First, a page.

I blogged about John Browett and visiting Currys last August. I had the micro-switch of another mouse broke today, so I went to get a new one. For the heck of it, I wanted to try the same store. (For those not in UK, PC World Currys is a big chain of electronics stores, that carries computers, TVs and everything between.)
The store had redone the shelving since last visit, so I walked around taking peeks of what the product placement was. I couldn’t see mice spread around the store this time, but stumbled upon a shelf that promoted the exact thing I wanted to find – a red Logitech m185. It’s a simple wireless mouse that feels great in my hand, and the batter lifetime is awesome. Price? £11.99, down from £14.99.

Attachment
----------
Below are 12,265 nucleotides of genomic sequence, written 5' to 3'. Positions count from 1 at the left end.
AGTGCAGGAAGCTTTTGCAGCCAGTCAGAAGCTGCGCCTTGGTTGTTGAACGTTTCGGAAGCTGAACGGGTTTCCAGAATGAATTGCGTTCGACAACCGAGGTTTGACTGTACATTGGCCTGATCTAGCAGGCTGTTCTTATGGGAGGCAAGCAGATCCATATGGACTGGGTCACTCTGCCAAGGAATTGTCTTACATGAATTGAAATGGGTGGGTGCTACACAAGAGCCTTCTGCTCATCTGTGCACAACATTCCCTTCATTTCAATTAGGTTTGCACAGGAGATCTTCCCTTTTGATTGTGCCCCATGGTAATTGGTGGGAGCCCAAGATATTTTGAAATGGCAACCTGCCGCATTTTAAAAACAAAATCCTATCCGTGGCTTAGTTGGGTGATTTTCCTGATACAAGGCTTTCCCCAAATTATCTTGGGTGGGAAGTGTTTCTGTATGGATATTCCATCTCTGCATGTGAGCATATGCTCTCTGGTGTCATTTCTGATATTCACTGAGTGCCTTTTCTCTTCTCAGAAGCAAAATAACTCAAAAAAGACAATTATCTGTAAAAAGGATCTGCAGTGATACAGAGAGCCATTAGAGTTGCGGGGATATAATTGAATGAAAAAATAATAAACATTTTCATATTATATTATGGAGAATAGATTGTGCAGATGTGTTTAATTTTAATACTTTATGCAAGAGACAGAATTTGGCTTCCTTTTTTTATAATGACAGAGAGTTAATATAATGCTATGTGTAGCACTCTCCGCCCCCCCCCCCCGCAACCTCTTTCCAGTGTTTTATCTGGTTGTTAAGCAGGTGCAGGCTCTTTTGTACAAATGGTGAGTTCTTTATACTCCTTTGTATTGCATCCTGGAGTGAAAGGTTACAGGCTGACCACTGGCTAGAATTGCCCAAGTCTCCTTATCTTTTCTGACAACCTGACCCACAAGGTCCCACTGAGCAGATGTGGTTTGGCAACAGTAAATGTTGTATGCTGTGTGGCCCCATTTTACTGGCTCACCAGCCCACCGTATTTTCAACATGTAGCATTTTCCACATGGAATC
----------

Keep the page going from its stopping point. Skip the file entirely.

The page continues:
I couldn’t immediately peek other mouses but I wanted to check if the mouse was a good deal, so I peeked around and found the actual mouse shelf at the other end of the shelf. The setup felt confusing with no price labels placed near any of the product packages, until I realized there was a display with demo units on top of the shelf, with prices. The way the demo shelf had been placed made it hard to spot, so I suspect it was a failed adaptation of the original demo shelf design to fit that particular shop. And of course, not all units were being displayed. To make things interesting, the same red m185 was also being sold on this shelf. Price? £9.99, down from £12.99. Dafuq?
Good news was, £9.99 is what I had to pay. I’d again already committed to the higher price, so Currys lost £2 on my transaction. Their loss, and confirms my view on the chain being mismanaged. Maybe Browett can get his job back at Currys, and apply his new Apple knowledge to fix things.